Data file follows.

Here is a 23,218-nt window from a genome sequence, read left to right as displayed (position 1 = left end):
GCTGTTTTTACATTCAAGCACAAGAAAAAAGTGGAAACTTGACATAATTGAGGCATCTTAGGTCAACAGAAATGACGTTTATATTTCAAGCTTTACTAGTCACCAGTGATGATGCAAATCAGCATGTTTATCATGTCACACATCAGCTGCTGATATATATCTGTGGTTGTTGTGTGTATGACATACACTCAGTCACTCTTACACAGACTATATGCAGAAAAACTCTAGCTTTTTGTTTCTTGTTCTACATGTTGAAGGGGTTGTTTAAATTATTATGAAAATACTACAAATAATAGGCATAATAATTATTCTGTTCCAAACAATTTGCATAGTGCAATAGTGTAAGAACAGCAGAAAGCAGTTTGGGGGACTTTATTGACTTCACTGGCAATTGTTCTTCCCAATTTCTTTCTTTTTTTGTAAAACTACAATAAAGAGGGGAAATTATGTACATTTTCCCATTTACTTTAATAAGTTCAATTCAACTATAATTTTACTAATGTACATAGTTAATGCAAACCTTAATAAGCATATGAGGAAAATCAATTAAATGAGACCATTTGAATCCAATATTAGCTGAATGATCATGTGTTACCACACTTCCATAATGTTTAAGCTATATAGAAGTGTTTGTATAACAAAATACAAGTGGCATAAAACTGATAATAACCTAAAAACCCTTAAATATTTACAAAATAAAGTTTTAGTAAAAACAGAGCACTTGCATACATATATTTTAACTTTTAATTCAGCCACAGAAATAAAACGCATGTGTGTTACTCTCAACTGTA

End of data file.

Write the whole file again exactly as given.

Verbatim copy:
Here is a 23,218-nt window from a genome sequence, read left to right as displayed (position 1 = left end):
GCTGTTTTTACATTCAAGCACAAGAAAAAAGTGGAAACTTGACATAATTGAGGCATCTTAGGTCAACAGAAATGACGTTTATATTTCAAGCTTTACTAGTCACCAGTGATGATGCAAATCAGCATGTTTATCATGTCACACATCAGCTGCTGATATATATCTGTGGTTGTTGTGTGTATGACATACACTCAGTCACTCTTACACAGACTATATGCAGAAAAACTCTAGCTTTTTGTTTCTTGTTCTACATGTTGAAGGGGTTGTTTAAATTATTATGAAAATACTACAAATAATAGGCATAATAATTATTCTGTTCCAAACAATTTGCATAGTGCAATAGTGTAAGAACAGCAGAAAGCAGTTTGGGGGACTTTATTGACTTCACTGGCAATTGTTCTTCCCAATTTCTTTCTTTTTTTGTAAAACTACAATAAAGAGGGGAAATTATGTACATTTTCCCATTTACTTTAATAAGTTCAATTCAACTATAATTTTACTAATGTACATAGTTAATGCAAACCTTAATAAGCATATGAGGAAAATCAATTAAATGAGACCATTTGAATCCAATATTAGCTGAATGATCATGTGTTACCACACTTCCATAATGTTTAAGCTATATAGAAGTGTTTGTATAACAAAATACAAGTGGCATAAAACTGATAATAACCTAAAAACCCTTAAATATTTACAAAATAAAGTTTTAGTAAAAACAGAGCACTTGCATACATATATTTTAACTTTTAATTCAGCCACAGAAATAAAACGCATGTGTGTTACTCTCAACTGTA